James Conlon has championed
the music of many unfashionable composers.
His Zemlinsky series with the Gürzenich
Orchestra for EMI Classics is outstanding
and very collectible. In 1999 he was
awarded the International Alexander
Zemlinsky Prize for his services worldwide
in performing and promoting Zemlinsky's
works. There are also isolated discs
of Schreker. Conlon has recorded Zemlinsky
operas for Capriccio as did Antony Beaumont.
He now strikes out in support of Erwin
Schulhoff who died in captivity in the
Wülzburg Fortress in Bavaria.
There are eight Schulhoff
symphonies although the last two never
got beyond piano score. The Fifth
was written under the shadow of
the Munich Agreement and the threat
of the disintegration of Czechoslovakia.
You can feel this in every cataclysmic
bar - especially under the bludgeoning,
menace and violence of the first and
third movements. The riotous tumult
of the third movement can be related
to the romping thunderous assault of
the Pettersson symphonies and even to
the minatory grumbling of Vaughan Williams’
Fourth and Sixth. I wonder if Shostakovich
saw this music before writing the Leningrad
Symphony. There is a bitter and
determined air to the finale which nevertheless
strikes me as having rather over-reached
its material. The whole work is alive
with stirring military atmosphere, brass
gestures and gritty attack but all purged
of disillusion or sarcastic commentary.
The 1921 Suite is
jazzy, soloistic and full of snappy
Weimar flavour. There is Ravel-like
delicacy in the Valse Boston.
A touch of Façade in this.
The Second Symphony
is a delicate instrument orchestrated
with aural lucidity. It is not neo-classical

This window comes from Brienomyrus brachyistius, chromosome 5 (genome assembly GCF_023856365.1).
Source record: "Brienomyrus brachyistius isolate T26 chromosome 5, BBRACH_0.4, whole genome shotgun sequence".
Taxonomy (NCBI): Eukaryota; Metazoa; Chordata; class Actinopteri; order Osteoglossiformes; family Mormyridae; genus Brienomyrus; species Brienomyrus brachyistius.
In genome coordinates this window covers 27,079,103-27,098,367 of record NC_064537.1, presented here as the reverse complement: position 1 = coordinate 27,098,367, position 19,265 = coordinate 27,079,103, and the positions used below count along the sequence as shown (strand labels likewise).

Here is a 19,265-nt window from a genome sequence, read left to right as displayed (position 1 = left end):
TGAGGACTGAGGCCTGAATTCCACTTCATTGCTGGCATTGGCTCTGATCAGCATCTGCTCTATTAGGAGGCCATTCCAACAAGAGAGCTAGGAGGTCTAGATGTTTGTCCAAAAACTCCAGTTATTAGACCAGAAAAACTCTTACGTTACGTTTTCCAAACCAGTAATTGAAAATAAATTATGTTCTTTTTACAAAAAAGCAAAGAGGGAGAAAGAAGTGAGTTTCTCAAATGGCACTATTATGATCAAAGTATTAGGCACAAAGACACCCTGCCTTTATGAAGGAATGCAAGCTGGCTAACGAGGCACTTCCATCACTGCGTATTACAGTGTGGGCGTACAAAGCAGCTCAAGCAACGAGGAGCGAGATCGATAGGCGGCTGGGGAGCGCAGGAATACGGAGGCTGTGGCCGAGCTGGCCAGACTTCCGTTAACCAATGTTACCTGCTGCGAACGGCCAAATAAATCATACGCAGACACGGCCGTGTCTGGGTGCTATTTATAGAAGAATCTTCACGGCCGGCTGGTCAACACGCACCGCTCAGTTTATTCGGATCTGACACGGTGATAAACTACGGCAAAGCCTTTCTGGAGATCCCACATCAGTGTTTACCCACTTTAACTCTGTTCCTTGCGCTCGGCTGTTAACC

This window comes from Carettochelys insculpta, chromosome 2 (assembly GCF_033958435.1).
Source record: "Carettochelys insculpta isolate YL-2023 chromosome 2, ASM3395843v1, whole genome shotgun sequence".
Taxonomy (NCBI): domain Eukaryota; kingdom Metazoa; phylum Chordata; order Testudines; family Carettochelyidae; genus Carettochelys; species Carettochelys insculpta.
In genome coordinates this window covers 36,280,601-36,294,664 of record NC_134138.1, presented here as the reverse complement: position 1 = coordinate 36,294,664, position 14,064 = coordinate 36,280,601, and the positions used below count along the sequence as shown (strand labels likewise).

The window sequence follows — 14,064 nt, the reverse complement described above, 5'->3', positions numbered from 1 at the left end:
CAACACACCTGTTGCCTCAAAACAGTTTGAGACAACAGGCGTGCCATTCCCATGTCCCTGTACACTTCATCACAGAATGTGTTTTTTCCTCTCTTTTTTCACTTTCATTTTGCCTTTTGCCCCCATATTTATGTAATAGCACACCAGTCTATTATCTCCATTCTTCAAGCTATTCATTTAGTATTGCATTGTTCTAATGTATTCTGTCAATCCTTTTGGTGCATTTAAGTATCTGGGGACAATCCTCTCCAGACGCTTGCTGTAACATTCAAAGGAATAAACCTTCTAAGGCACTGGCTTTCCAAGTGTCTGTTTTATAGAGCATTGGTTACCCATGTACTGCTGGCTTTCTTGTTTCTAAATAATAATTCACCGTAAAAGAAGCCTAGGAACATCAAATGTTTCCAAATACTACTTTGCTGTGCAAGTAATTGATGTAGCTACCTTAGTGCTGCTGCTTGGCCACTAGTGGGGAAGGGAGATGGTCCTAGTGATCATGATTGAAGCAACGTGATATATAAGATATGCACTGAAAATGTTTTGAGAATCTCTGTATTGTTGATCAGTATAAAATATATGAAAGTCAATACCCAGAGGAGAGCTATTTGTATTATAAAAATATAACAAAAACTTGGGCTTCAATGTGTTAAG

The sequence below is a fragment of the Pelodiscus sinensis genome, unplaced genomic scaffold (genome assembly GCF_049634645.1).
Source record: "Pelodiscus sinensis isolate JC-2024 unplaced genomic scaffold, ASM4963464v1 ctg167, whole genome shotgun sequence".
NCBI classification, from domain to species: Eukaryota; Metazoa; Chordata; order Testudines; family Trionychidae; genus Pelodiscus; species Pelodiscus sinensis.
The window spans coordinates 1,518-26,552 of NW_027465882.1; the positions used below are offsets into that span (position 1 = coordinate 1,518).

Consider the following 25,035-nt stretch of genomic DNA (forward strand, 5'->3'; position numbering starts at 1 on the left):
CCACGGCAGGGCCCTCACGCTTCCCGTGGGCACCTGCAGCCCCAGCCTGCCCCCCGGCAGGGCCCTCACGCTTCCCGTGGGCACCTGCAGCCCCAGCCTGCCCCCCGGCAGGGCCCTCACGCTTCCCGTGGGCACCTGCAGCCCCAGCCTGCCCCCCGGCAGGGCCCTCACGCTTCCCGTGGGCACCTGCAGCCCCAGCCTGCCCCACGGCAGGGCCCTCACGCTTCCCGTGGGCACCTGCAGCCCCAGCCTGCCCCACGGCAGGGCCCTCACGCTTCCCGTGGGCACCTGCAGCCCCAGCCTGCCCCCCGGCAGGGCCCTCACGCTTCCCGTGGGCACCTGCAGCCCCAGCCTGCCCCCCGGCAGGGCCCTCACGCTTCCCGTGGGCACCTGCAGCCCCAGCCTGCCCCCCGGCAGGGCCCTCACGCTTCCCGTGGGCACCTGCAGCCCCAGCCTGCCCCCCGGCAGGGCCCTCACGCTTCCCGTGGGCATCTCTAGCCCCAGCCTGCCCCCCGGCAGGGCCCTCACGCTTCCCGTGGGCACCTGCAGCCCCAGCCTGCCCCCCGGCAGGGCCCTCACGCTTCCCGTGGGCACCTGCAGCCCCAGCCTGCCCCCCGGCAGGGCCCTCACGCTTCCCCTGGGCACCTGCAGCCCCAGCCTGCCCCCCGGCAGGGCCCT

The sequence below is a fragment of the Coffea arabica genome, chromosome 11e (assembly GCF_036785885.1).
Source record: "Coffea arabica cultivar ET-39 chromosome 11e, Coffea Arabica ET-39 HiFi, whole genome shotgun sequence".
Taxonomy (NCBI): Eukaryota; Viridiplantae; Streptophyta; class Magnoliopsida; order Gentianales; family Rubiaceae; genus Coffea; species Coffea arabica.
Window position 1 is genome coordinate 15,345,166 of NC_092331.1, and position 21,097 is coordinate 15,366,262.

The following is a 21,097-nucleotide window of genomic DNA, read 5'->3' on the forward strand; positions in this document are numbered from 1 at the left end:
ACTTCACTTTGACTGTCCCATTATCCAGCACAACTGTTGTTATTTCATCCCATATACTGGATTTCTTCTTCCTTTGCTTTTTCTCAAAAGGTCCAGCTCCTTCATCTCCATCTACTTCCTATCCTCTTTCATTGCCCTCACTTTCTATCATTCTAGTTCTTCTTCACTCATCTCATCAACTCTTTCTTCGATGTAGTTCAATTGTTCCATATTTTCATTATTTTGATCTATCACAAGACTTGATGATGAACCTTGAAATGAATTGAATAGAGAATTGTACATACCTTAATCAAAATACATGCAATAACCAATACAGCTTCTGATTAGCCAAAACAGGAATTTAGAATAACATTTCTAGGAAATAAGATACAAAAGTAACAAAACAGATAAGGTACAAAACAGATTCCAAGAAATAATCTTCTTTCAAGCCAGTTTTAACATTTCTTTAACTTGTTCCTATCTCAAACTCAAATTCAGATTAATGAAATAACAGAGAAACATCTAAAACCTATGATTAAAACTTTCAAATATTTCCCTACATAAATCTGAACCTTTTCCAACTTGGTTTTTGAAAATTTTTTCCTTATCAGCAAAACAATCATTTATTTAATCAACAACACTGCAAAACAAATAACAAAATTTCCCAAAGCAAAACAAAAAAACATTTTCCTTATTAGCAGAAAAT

at least not in the sense of the Parisian
works of that era. There is a sangfroid
to the third movement with saxophone
and guitar bound up in recollections
of Bolero. The finale
is a strange kaleidoscope of Mozartian
and Beethovenian gestures. Altogether
an unresolved oddball work.
This is the second
disc in Capriccio's equivalent of Universal's
Entartete series. The first is
of Viktor Ullmann CD 67 017 (Symphonies
1 and 2)[review].
There is also a Capriccio DVD - Estranged
Passengers: In search of Viktor Ullmann.
Schulhoff was a resolute
Communist. He obtained Soviet citizenship
at the end of the 1930s. His Fourth
symphony of 1937 uses the Spanish Civil
War poem Dying in Madrid. His
Eighth Symphony Heroic Symphony for
Marx, Lenin and Stalin used quotations
from these three figures in the first
movement: We Stand United.
(and readable!) notes from Andreas Krause.
I owe it to Mr Krause that I can tell
you that Schulhoff's Sixth Symphony
(1940) was premiered in 1946 in Prague
as the Soviet occupation began to bite.
The Sixth Freedom Symphony is
dedicated, like previous symphonies
by Gadzhiev and Knipper, to the Red
Overview: plenty of
variety; one symphony of violence another
of collaged classical influence. An
entertaining suite to top things off.